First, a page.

Employers beware of overhead cables

By Maria Hadlow23 September 2009

UK Law firm Mace & Jones is warning employers of the dangers of overhead power cables.

The warning comes after a man suffered serious burns when he was hit by an electrical charge whilst using a control lever to move the extending arm of his truck to tip waste. The extending arm touched a set of 33000 V overhead electric cables, causing electricity to surge through the metal structure of the vehicle throwing the driver to the ground and leaving him with burns to his arm and feet.

Jeremy Bradshaw, head of personal injury at Mace & Jones, said, "Around 60% of electrical fatalities at work are caused by inadvertent contact with overhead power lines with workers in the agricultural and construction sectors most at risk.

"However, such accidents are so easily prevented. A straightforward risk assessment would easily highlight the potential risk to employees from overhead power lines. The employers could quickly put into place simple and inexpensive measures that would reduce that risk, such as barriers and warning signs.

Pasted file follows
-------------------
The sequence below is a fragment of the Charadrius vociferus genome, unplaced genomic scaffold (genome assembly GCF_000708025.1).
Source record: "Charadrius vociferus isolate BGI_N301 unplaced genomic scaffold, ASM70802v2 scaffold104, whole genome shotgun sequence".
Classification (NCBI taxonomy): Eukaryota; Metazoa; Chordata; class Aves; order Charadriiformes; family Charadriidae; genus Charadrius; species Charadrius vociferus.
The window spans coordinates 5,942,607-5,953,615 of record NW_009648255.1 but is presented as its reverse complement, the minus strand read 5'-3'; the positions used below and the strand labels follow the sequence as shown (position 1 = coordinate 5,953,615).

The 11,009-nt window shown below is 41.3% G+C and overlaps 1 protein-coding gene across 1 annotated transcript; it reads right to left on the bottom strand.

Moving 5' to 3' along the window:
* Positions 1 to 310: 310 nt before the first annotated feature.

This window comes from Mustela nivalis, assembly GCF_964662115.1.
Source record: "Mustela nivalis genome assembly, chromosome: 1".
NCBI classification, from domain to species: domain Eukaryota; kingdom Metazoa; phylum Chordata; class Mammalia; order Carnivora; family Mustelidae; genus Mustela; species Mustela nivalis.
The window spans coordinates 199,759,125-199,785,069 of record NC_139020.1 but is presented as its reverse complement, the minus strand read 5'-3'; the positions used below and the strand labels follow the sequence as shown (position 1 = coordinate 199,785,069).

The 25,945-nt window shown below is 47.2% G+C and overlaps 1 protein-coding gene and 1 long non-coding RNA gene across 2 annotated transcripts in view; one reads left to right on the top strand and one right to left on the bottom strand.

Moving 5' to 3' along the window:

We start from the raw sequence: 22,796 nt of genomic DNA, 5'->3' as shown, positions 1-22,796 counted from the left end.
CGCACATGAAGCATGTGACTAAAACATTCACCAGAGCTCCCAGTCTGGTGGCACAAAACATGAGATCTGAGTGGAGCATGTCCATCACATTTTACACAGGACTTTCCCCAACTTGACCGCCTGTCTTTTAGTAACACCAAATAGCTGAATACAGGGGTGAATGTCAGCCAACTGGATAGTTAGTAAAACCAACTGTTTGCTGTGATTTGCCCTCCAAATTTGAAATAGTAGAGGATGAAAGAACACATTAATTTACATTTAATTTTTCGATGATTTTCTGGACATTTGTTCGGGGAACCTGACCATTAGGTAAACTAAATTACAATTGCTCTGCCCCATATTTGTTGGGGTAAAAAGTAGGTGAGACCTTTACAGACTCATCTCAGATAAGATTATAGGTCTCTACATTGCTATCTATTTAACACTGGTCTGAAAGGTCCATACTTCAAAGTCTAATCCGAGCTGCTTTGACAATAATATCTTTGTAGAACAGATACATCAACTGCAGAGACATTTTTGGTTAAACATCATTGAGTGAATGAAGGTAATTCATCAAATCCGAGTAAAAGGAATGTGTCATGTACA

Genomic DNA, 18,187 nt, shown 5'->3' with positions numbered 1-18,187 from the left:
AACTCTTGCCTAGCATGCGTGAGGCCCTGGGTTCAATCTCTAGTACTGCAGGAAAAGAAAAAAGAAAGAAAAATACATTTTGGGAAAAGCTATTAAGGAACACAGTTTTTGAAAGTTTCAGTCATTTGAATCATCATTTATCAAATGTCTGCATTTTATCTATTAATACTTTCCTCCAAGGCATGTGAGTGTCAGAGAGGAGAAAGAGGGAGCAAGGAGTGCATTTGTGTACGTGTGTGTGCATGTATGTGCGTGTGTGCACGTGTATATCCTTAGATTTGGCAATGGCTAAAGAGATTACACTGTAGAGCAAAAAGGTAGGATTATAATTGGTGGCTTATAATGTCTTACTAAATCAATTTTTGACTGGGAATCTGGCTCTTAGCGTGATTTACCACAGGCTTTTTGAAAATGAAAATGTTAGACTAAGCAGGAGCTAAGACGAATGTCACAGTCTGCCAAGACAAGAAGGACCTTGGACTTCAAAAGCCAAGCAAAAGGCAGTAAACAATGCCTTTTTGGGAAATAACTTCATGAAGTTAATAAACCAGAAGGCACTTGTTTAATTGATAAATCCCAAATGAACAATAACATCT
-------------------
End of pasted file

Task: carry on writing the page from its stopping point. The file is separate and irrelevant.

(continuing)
"Section 14 of the Electricity at Work Regulations 1989 provides that no person shall be engaged in any work activity on or so near any live cables that they present a danger unless it is reasonable for him to work close to them and measures have been put into place to protect that employee from the risk of electrocution.

"Why face the possibility of a heavy fine on prosecution and/or having to pay out compensation to an employee when measures to eliminate this type of risk of injury are so inexpensive and easy to implement."

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